FATAL ACCIDENT: CDF firefighters examine the wreckage of a car that was buried Monday afternoon when a semi-truck lost all 22 crates in the second trailer on Highway 46 near Whitley Gardens. ©Maggie White/Telegram-Tribune
Highway 46 East is slowly being converted from Blood Alley. I say slowly because though the Tribune has covered the road's grisly multi-fatality accidents for decades, only in the last few years has concrete road construction inched east from Paso Robles toward Bakersfield.
Some short term improvements have been made, rumble strips, concrete medians in high accident zones and increased Highway Patrols enforcement but the road has not seen a major upgrade in decades.
A 1999 Matt Lazier story confirmed that Highway 46 East was the deadliest in the county. The previous decade had recorded over 1.4 deaths per mile of road. No other highway averaged as much as half-a-death per mile.
Caltrans officials then said there were more deadly roads in the state that needed improvement. A legitimate point, but many millions have since been spent on county road improvements in areas that have few fatalities.
The Highway 41 bypass and 101 interchange in Atascadero cost millions of dollars and won't prevent deadly head-on accidents in Blood Alley.
Admittedly I may not be the most impartial observer, having known Jeff, Ann and Siena Fairbanks. The former Telegram-Tribune editor, reporter and their daughter were killed in a fiery November 1995 accident on the highway along with two other travellers. During that decade there were 42 deaths in 40 head on collisions in the 30 miles between Paso Robles and the Kern County line.
Highway 46 is the most direct route between Highway 101 and Interstate 5 through the county. My family frequently travels the same road to visit relatives in the Central Valley and often we see drivers taking crazy risks.
You could argue that it is not the road's fault and that stupid drivers are to blame but many of the accidents have a random freakish quality. Folks die simply for being on a narrow, dangerous road at the wrong time.
I was reminded of one example while observing the massive earth moving at the Estrella River crossing west of Whitley Gardens. The new road will be straighter, flatter and the twin bridges will separate the east and westbound traffic.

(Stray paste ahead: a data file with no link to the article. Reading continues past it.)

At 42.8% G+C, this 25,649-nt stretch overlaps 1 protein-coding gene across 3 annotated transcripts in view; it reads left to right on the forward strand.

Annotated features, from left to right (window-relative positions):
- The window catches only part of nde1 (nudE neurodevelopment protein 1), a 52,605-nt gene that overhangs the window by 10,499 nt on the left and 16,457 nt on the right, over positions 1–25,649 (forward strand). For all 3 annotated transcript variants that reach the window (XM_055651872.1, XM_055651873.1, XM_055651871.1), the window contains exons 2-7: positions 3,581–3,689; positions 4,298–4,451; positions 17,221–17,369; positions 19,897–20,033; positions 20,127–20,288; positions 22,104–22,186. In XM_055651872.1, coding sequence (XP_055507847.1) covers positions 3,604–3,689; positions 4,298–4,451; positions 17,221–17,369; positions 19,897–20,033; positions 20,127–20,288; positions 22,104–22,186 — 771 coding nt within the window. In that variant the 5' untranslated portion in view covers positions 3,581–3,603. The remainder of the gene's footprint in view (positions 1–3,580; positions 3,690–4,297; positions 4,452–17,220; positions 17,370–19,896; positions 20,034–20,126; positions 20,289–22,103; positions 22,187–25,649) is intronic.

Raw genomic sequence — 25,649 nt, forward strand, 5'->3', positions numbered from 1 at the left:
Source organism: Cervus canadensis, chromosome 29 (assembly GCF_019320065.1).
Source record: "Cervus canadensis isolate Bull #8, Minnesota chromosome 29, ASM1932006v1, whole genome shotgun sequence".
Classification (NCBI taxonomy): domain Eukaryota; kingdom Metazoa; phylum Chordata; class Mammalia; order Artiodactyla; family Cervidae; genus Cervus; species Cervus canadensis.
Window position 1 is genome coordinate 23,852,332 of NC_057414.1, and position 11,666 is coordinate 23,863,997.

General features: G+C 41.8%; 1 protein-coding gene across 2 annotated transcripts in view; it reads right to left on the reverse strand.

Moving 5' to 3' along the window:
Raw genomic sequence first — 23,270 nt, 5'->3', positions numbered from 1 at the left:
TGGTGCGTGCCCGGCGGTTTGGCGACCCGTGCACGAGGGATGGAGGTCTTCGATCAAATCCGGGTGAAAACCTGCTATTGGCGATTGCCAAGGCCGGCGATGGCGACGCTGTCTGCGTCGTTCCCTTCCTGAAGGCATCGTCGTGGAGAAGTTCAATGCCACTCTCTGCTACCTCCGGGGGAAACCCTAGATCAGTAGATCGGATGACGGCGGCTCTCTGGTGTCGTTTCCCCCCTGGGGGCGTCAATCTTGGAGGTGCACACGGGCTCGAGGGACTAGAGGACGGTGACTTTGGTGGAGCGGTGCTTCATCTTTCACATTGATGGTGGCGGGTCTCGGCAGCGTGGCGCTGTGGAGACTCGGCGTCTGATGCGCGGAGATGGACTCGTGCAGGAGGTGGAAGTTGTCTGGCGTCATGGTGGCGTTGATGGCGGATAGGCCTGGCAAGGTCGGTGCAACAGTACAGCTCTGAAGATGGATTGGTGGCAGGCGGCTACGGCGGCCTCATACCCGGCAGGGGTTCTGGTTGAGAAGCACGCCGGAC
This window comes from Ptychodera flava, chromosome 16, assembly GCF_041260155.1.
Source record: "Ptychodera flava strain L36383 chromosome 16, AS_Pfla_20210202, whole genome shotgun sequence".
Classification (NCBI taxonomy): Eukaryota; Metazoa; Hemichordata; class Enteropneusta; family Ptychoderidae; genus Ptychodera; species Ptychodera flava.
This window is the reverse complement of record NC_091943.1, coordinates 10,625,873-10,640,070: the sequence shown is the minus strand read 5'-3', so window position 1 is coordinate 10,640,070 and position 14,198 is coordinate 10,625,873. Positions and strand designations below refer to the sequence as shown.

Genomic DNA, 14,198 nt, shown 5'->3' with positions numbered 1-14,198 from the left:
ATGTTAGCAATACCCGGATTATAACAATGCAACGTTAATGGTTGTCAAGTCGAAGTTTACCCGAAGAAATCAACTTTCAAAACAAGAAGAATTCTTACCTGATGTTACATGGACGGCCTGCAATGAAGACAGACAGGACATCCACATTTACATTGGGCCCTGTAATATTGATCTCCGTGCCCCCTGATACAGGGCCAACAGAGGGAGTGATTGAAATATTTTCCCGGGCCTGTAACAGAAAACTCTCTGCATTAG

From the July 4, 1995 edition of the Tribune:
Freak accident leaves man dead
Car is crushed under load of broccoli after truck trailer flips over
By Maggie White
WHITLEY GARDENS— A man was killed and the woman with him seriously injured when a semi-truck dumped half its load of broccoli on their car Monday afternoon.
The man and woman, whose names had not been released by the California Highway Patrol by press time, were near Estrella Road just past Whitley Gardens. The eastbound truck's second trailer flipped over and dropped at least sis car-sized wooden broccoli crates on their sports car.
A 4-year-old boy named Danny who was in the car escaped serious injuries. The driver of the truck was not injured.
The woman and boy were taken to Twin Cities Community Hospital in Templeton. While the boy was apparently uninjured the woman suffered major injuries.
The accident happened at about 4:45 p.m. There was no information available on why the truck's trailer flipped over. The accident is under investigation.
A tow truck driver at the accident estimated that the broccoli crates weighed close to a ton each. They hit the car with enough force to shove it against the rail of the bridge over Estrella Creek.
The blue newer model Trans Am or Camaro was unrecognizable, covered in broccoli and with the top ripped off. Whole bunches and chunks of broccoli and wood from the crates littered both lanes of the highway.
Birds swarmed overhead trying to get at the fresh vegetables.
Cars filled with Fourth of July travelers were backed up in both directions for at least three miles. California Highway Patrol officers alternated one lane of traffic past the accident as California Department of Forestry crews worked to free the dead man.
A woman driving by in a white sedan crossed herself as she passed the mangled car.
Truckloads of other fruits and vegetables — apples and red and green tomatoes — cast shadows on the accident scene on the main connecting highway between the Central Coast and the Central Valley.
Traffic began to clear about two hours after the wreck.
A vanload of men from Avenal who witnessed the accident pulled over to the side of the road to help. Adam Salazar pulled 4-year-old Danny out of the wreckage.
"He was OK," said Salazar. "I asked him his name and how old he was to see if he was OK."
—Neil Farrell contributed to this report